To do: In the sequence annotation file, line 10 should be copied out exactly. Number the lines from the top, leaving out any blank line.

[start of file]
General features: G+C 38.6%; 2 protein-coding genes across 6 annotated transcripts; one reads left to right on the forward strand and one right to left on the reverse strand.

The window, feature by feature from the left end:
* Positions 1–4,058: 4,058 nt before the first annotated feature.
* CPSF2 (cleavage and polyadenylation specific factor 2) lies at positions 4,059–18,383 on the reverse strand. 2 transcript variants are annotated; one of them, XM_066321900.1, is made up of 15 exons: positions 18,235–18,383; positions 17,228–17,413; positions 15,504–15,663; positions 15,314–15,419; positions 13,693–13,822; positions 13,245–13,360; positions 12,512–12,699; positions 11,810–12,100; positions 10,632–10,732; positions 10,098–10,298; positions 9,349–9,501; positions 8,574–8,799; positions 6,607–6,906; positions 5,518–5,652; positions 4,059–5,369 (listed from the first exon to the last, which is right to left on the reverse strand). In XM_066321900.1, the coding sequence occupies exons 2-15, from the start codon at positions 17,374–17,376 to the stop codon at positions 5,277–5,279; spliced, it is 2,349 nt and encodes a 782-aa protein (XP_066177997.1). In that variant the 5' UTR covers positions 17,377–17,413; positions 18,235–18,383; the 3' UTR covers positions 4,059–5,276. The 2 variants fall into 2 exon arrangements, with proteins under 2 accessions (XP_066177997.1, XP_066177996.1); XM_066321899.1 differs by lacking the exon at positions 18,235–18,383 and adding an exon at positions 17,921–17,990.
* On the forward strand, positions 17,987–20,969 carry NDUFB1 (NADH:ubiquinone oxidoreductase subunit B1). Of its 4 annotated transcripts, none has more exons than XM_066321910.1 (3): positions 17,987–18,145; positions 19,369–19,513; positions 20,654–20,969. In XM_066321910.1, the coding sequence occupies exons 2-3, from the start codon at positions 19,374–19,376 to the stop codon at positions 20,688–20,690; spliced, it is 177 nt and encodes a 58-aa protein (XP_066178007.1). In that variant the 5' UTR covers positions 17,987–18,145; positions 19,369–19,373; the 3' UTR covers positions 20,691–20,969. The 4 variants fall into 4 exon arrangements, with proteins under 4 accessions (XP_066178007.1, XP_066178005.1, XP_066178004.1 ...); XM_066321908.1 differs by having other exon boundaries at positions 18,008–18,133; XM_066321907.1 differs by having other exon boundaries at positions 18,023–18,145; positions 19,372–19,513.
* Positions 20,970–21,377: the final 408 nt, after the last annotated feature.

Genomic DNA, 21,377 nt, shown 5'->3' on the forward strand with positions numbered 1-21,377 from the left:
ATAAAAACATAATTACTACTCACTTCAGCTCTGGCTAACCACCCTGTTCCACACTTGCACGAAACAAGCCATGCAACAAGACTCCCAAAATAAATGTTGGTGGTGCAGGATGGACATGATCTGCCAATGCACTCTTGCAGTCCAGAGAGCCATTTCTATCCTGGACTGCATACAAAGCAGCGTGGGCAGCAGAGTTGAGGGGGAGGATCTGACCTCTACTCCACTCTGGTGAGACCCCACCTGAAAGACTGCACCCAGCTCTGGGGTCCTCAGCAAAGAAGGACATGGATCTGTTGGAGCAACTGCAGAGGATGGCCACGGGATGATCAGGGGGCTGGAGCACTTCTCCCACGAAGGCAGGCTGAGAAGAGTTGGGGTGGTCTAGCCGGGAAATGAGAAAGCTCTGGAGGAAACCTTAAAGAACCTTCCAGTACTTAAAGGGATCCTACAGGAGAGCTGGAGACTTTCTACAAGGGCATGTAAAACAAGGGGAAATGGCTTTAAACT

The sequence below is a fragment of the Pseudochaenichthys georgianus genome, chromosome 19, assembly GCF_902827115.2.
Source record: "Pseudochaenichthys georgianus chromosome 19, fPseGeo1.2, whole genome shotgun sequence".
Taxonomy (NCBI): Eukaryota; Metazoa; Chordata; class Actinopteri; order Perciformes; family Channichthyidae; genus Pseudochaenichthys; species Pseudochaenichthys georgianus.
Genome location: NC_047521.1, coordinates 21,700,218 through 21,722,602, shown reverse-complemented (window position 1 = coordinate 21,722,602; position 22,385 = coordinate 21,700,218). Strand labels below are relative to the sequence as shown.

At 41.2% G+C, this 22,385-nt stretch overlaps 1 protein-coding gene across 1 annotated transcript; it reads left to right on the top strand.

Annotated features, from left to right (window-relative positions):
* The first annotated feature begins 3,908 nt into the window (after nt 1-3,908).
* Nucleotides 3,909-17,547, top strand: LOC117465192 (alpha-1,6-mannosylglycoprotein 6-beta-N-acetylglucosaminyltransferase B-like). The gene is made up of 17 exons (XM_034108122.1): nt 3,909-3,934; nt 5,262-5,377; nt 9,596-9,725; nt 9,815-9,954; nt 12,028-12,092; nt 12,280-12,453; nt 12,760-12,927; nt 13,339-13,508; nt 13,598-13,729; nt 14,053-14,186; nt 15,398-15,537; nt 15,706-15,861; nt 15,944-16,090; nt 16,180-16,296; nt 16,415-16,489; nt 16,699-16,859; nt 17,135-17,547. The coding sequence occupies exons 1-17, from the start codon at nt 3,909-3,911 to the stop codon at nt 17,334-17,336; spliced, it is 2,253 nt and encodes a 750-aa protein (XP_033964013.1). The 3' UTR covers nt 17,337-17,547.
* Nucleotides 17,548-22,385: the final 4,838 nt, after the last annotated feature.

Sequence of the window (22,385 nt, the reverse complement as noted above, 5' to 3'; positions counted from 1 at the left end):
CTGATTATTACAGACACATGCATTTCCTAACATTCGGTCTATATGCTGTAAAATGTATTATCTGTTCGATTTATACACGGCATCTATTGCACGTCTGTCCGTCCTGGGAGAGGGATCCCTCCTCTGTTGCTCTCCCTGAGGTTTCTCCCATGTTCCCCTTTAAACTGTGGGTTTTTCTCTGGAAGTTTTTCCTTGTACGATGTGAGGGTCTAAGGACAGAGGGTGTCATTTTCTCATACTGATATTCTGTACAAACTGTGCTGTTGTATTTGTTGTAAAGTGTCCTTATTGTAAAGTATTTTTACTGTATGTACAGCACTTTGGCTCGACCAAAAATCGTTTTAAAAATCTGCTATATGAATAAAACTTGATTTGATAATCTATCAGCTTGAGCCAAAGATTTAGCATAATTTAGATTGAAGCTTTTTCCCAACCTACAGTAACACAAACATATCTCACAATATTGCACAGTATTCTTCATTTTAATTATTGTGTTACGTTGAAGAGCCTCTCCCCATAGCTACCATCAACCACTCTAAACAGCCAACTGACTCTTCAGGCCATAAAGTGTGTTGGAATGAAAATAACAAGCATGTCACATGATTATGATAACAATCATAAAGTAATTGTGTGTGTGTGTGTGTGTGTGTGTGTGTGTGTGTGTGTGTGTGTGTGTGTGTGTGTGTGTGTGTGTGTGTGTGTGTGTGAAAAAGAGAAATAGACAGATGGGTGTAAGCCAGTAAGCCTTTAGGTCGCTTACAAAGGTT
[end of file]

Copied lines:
Source record: "Pseudochaenichthys georgianus chromosome 19, fPseGeo1.2, whole genome shotgun sequence".